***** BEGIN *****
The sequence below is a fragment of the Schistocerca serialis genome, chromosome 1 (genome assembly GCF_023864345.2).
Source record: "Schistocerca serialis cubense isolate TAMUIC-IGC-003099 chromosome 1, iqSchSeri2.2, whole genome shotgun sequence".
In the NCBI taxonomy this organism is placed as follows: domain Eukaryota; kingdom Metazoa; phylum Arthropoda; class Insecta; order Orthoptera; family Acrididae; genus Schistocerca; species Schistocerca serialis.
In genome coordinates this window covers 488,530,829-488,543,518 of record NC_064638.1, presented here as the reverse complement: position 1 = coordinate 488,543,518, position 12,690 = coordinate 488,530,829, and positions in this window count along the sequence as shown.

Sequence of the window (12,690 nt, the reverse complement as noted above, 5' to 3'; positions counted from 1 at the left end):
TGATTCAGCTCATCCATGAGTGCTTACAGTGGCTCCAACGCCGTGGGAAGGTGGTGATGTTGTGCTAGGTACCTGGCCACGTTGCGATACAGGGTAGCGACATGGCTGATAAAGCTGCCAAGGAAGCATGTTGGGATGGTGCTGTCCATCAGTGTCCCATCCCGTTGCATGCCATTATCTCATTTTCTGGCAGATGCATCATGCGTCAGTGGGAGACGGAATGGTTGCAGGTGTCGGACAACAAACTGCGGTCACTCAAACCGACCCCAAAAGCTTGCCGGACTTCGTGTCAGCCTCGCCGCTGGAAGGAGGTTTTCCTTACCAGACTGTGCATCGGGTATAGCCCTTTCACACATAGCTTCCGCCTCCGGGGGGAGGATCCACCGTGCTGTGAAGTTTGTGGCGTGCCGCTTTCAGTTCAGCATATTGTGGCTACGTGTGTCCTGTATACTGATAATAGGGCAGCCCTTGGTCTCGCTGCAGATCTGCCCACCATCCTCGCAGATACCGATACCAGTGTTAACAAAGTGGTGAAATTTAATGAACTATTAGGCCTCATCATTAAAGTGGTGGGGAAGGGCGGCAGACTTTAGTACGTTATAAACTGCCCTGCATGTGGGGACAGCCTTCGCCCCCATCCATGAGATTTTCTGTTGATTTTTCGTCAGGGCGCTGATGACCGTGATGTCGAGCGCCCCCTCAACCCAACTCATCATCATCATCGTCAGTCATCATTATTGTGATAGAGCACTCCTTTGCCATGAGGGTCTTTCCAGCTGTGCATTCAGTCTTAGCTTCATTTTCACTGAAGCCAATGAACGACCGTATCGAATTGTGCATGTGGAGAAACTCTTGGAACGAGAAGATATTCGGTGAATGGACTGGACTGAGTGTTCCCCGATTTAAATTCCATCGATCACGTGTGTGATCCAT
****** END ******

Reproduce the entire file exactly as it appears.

The sequence below is a fragment of the Schistocerca serialis genome, chromosome 1 (genome assembly GCF_023864345.2).
Source record: "Schistocerca serialis cubense isolate TAMUIC-IGC-003099 chromosome 1, iqSchSeri2.2, whole genome shotgun sequence".
In the NCBI taxonomy this organism is placed as follows: domain Eukaryota; kingdom Metazoa; phylum Arthropoda; class Insecta; order Orthoptera; family Acrididae; genus Schistocerca; species Schistocerca serialis.
In genome coordinates this window covers 488,530,829-488,543,518 of record NC_064638.1, presented here as the reverse complement: position 1 = coordinate 488,543,518, position 12,690 = coordinate 488,530,829, and positions in this window count along the sequence as shown.

Sequence of the window (12,690 nt, the reverse complement as noted above, 5' to 3'; positions counted from 1 at the left end):
TGATTCAGCTCATCCATGAGTGCTTACAGTGGCTCCAACGCCGTGGGAAGGTGGTGATGTTGTGCTAGGTACCTGGCCACGTTGCGATACAGGGTAGCGACATGGCTGATAAAGCTGCCAAGGAAGCATGTTGGGATGGTGCTGTCCATCAGTGTCCCATCCCGTTGCATGCCATTATCTCATTTTCTGGCAGATGCATCATGCGTCAGTGGGAGACGGAATGGTTGCAGGTGTCGGACAACAAACTGCGGTCACTCAAACCGACCCCAAAAGCTTGCCGGACTTCGTGTCAGCCTCGCCGCTGGAAGGAGGTTTTCCTTACCAGACTGTGCATCGGGTATAGCCCTTTCACACATAGCTTCCGCCTCCGGGGGGAGGATCCACCGTGCTGTGAAGTTTGTGGCGTGCCGCTTTCAGTTCAGCATATTGTGGCTACGTGTGTCCTGTATACTGATAATAGGGCAGCCCTTGGTCTCGCTGCAGATCTGCCCACCATCCTCGCAGATACCGATACCAGTGTTAACAAAGTGGTGAAATTTAATGAACTATTAGGCCTCATCATTAAAGTGGTGGGGAAGGGCGGCAGACTTTAGTACGTTATAAACTGCCCTGCATGTGGGGACAGCCTTCGCCCCCATCCATGAGATTTTCTGTTGATTTTTCGTCAGGGCGCTGATGACCGTGATGTCGAGCGCCCCCTCAACCCAACTCATCATCATCATCGTCAGTCATCATTATTGTGATAGAGCACTCCTTTGCCATGAGGGTCTTTCCAGCTGTGCATTCAGTCTTAGCTTCATTTTCACTGAAGCCAATGAACGACCGTATCGAATTGTGCATGTGGAGAAACTCTTGGAACGAGAAGATATTCGGTGAATGGACTGGACTGAGTGTTCCCCGATTTAAATTCCATCGATCACGTGTGTGATCCAT